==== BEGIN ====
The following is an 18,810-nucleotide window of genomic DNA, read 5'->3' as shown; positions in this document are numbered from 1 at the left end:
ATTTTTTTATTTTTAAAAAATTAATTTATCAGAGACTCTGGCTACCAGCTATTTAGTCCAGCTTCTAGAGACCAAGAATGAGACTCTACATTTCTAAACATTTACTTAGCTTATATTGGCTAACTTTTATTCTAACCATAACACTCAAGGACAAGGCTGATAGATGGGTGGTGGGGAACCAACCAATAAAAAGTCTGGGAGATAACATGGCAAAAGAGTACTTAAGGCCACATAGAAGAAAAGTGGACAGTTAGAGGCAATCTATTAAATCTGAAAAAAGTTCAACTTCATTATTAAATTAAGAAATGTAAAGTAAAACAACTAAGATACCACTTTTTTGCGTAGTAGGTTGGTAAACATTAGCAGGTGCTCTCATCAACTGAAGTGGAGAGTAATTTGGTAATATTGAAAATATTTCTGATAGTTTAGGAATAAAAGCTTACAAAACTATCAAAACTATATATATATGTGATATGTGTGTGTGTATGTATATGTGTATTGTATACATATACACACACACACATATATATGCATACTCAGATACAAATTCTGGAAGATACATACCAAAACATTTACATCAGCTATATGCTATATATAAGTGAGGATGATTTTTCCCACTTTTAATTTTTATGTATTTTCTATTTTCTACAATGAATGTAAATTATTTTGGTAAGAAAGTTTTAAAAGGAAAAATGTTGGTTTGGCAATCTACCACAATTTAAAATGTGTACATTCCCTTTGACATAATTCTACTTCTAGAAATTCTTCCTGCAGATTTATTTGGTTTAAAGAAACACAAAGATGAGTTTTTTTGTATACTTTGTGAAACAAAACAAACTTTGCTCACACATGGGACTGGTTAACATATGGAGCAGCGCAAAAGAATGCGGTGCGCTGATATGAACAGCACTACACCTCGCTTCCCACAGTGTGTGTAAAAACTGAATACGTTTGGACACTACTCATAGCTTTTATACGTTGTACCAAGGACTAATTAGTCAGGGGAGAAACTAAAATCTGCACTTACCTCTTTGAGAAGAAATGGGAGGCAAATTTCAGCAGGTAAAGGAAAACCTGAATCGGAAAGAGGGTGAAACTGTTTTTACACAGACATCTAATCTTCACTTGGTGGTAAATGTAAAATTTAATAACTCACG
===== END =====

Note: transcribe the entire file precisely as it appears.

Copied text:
The following is an 18,810-nucleotide window of genomic DNA, read 5'->3' as shown; positions in this document are numbered from 1 at the left end:
ATTTTTTTATTTTTAAAAAATTAATTTATCAGAGACTCTGGCTACCAGCTATTTAGTCCAGCTTCTAGAGACCAAGAATGAGACTCTACATTTCTAAACATTTACTTAGCTTATATTGGCTAACTTTTATTCTAACCATAACACTCAAGGACAAGGCTGATAGATGGGTGGTGGGGAACCAACCAATAAAAAGTCTGGGAGATAACATGGCAAAAGAGTACTTAAGGCCACATAGAAGAAAAGTGGACAGTTAGAGGCAATCTATTAAATCTGAAAAAAGTTCAACTTCATTATTAAATTAAGAAATGTAAAGTAAAACAACTAAGATACCACTTTTTTGCGTAGTAGGTTGGTAAACATTAGCAGGTGCTCTCATCAACTGAAGTGGAGAGTAATTTGGTAATATTGAAAATATTTCTGATAGTTTAGGAATAAAAGCTTACAAAACTATCAAAACTATATATATATGTGATATGTGTGTGTGTATGTATATGTGTATTGTATACATATACACACACACACATATATATGCATACTCAGATACAAATTCTGGAAGATACATACCAAAACATTTACATCAGCTATATGCTATATATAAGTGAGGATGATTTTTCCCACTTTTAATTTTTATGTATTTTCTATTTTCTACAATGAATGTAAATTATTTTGGTAAGAAAGTTTTAAAAGGAAAAATGTTGGTTTGGCAATCTACCACAATTTAAAATGTGTACATTCCCTTTGACATAATTCTACTTCTAGAAATTCTTCCTGCAGATTTATTTGGTTTAAAGAAACACAAAGATGAGTTTTTTTGTATACTTTGTGAAACAAAACAAACTTTGCTCACACATGGGACTGGTTAACATATGGAGCAGCGCAAAAGAATGCGGTGCGCTGATATGAACAGCACTACACCTCGCTTCCCACAGTGTGTGTAAAAACTGAATACGTTTGGACACTACTCATAGCTTTTATACGTTGTACCAAGGACTAATTAGTCAGGGGAGAAACTAAAATCTGCACTTACCTCTTTGAGAAGAAATGGGAGGCAAATTTCAGCAGGTAAAGGAAAACCTGAATCGGAAAGAGGGTGAAACTGTTTTTACACAGACATCTAATCTTCACTTGGTGGTAAATGTAAAATTTAATAACTCACG